Here’s some sample images taken with the Gear:
Since the video is limited to 15 seconds, it’s actually perfect for Instagram video:
So what does the watch do that makes it so smart?
Like the Pebble, one of the appeals of a smartwatch is to receive various notifications on the watch, without having to go to your phone. Using the Gear Manager app on the Note 3, you can configure a number of notification options for how the watch works and interacts with the Note 3. I set it to notify me of any incoming calls, Facebook, Twitter and emails as well. The notifications are a little lacking as this is what you currently get when something happens on Facebook for example:
Not a lot of info other than you have a notification and the time it occurred. On the Pebble, you’d get a preview of the notification. If you tap the screen or press the button on the Gear (the only physical button it has), you’ll get a notice to check your phone for more details.
Since it has a camera and a microphone, apps like Evernote work great with it to quickly capture an image to send to your notebook in Evernote as well as you can use it to record audio that will be transcribed as a note. There is an app called Vivino that can capture your favorite wine labels and remember a favorite bottle. Sure you can do these with your smartphone too but it’s arguably easier to just use your watch.
Here’s an Insta-Video of the menu options on the Gear:
Things I liked about the Galaxy Gear Smartwatch:
- smaller than I was expecting (although still big for some people) and has a nice solid build quality and sleek look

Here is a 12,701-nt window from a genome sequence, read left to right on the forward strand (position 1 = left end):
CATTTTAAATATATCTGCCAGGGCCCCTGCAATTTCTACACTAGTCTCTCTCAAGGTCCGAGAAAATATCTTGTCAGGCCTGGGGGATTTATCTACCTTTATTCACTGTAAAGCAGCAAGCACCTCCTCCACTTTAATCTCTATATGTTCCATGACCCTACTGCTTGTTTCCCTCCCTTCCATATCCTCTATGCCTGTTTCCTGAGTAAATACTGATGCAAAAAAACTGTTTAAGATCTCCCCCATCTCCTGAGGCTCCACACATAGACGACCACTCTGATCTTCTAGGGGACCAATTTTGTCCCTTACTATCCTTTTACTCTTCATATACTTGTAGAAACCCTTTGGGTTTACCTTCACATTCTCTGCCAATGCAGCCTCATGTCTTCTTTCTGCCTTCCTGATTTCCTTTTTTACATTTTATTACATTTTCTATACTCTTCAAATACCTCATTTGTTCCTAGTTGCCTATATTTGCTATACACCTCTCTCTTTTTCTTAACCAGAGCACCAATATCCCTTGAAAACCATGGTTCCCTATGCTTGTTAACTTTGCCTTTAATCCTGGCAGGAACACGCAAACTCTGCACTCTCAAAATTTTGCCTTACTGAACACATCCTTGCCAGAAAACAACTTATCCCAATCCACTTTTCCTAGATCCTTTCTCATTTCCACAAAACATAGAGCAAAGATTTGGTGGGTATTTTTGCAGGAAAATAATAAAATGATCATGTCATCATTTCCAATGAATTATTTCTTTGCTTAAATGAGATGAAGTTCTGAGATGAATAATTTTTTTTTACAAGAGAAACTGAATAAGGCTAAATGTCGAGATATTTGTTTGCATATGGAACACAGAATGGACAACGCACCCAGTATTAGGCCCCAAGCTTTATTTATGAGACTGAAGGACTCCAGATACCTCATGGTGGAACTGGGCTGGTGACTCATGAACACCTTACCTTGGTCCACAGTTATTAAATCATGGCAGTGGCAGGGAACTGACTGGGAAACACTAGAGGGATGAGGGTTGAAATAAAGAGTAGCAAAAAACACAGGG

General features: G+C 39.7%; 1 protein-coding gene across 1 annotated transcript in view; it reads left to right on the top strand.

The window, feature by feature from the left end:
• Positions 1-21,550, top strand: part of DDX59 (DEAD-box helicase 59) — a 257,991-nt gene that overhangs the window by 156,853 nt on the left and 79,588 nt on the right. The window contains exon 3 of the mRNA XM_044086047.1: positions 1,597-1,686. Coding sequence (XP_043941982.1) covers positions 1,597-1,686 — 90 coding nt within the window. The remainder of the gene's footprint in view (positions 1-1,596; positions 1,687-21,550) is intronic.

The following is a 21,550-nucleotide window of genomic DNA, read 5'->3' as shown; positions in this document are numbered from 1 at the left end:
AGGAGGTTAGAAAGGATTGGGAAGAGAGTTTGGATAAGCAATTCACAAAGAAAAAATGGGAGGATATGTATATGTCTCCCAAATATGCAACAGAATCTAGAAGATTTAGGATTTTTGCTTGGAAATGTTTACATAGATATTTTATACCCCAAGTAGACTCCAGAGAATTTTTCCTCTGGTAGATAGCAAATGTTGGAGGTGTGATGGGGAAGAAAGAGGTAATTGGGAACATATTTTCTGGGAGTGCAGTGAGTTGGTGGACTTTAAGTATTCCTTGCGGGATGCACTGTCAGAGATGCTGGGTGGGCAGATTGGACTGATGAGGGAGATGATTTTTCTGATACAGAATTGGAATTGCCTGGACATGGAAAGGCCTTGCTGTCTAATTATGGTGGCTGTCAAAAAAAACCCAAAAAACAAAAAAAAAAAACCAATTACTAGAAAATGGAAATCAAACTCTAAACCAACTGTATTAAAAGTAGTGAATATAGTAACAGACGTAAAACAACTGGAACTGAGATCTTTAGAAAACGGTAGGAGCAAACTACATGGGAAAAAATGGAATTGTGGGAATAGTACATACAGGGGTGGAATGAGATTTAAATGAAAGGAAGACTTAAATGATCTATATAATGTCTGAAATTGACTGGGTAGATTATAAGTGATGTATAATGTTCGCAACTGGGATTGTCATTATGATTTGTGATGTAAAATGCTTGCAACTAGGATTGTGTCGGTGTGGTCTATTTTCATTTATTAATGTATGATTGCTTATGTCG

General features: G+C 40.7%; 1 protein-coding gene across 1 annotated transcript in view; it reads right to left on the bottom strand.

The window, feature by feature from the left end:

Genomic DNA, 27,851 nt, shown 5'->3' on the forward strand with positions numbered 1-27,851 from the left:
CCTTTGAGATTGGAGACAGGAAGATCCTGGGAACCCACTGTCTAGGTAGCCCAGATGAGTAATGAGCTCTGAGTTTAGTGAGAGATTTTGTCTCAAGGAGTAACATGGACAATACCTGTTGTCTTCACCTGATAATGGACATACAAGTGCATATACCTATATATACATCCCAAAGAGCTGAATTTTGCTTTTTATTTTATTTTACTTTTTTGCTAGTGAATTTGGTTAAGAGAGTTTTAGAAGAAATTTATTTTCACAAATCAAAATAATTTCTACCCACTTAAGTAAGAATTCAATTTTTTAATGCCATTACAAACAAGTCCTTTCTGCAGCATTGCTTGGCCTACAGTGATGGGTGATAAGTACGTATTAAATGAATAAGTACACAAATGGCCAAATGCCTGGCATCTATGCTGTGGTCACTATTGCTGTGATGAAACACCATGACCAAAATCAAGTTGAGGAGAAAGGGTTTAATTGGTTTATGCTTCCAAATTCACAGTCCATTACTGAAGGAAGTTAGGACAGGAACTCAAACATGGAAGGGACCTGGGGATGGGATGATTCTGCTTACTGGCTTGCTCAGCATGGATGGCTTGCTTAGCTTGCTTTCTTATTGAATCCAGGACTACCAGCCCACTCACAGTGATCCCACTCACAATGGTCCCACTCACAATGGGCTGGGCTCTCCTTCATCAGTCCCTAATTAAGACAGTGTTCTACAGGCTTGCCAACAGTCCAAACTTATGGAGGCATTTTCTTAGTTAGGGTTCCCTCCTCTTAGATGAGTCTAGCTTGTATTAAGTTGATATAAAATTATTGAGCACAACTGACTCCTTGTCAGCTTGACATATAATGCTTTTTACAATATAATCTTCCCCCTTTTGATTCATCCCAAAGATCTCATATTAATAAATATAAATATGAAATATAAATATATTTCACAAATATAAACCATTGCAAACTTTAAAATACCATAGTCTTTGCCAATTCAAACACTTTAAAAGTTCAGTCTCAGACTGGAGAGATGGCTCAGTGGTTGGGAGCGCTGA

- battery life was much better than I was anticipating
- screen is beautiful and had many customizable options out of the box
- touchscreen gestures worked well and was quite responsive
- 2mp camera was actually decent
- app integration – limited now but should grow with developer adoption
- speakerphone worked very well and the dual mics did a great job of noise cancelling on calls
- S-Voice was very good at recognizing things I’d say and had no trouble hearing spoken numbers to dial – better than Siri for me (at least while in my car)
Things I didn’t like or needed improvement:
- screen is pretty much unreadable in bright sunlight
- notifications should show more info about the service like a preview of what was updated
- motion gesture to turn on watch needs work – having to raise my arm repeatedly to wake it up got old fast
- needs more watchface options
- clasp (mic/speaker) and camera locations seem like prime targets for damage by just resting your arm on a table
- dialpad on the watch was too small for my (not-so fat) fingers
- no way to disable shutter sound on camera
- notification vibration was weak – not as strong as the Pebble so I didn’t always notice the alerts
- expensive for current limited functionality and lack of support for other platforms besides Samsung devices
Overall I was happily surprised by the Gear. It did take a little time to grow on me. I know there have been lots of negative reviews about it and no doubt there is room for improvement, but it’s pretty decent for a 1.0 version. I’m always curious about the negative reviewers due to the ‘quick to judgement’ nature of the internet where they didn’t give the watch a real chance (if they even had a physical unit to review) and if they were (smart)watch wearers previously.
Many of the shortcomings can (and hopefully will) be addressed with software updates. I’d like to see cross platform support for it as well. I like what Samsung is doing here and look forward to see where this goes but it’s going to be a niche (and geeky) market for a while.